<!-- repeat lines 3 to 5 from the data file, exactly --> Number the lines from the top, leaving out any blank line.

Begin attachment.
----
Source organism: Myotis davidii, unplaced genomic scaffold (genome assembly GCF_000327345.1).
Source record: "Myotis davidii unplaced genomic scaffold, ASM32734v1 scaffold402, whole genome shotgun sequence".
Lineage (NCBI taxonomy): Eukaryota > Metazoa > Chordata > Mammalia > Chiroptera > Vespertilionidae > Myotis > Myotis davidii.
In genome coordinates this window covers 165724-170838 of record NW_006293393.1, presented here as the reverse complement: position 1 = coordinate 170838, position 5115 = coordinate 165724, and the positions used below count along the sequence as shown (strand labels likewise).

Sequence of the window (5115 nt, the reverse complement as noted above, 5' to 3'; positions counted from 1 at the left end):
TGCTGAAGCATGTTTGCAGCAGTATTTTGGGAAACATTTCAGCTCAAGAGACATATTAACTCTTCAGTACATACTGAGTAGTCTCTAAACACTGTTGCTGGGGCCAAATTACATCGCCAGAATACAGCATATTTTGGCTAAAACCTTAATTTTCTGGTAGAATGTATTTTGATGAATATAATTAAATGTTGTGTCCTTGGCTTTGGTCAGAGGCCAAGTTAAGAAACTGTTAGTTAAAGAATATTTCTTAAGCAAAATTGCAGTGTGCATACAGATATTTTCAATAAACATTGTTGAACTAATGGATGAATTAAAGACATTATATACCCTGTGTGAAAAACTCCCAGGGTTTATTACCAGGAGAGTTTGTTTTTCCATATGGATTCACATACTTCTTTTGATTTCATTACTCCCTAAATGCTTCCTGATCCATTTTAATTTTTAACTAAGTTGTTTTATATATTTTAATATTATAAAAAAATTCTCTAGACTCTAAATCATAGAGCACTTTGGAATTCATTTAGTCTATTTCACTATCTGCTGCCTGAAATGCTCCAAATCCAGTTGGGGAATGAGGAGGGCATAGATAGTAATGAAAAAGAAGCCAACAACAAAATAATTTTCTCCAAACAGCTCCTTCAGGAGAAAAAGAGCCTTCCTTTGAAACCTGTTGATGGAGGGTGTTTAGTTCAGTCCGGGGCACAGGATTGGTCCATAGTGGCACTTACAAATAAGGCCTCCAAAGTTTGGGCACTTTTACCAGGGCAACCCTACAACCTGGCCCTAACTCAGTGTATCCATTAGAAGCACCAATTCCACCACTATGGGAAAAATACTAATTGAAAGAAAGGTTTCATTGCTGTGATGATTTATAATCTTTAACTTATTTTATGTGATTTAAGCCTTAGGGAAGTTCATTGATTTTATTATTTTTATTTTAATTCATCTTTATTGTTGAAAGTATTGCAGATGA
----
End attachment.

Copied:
Lineage (NCBI taxonomy): Eukaryota > Metazoa > Chordata > Mammalia > Chiroptera > Vespertilionidae > Myotis > Myotis davidii.
In genome coordinates this window covers 165724-170838 of record NW_006293393.1, presented here as the reverse complement: position 1 = coordinate 170838, position 5115 = coordinate 165724, and the positions used below count along the sequence as shown (strand labels likewise).

Sequence of the window (5115 nt, the reverse complement as noted above, 5' to 3'; positions counted from 1 at the left end):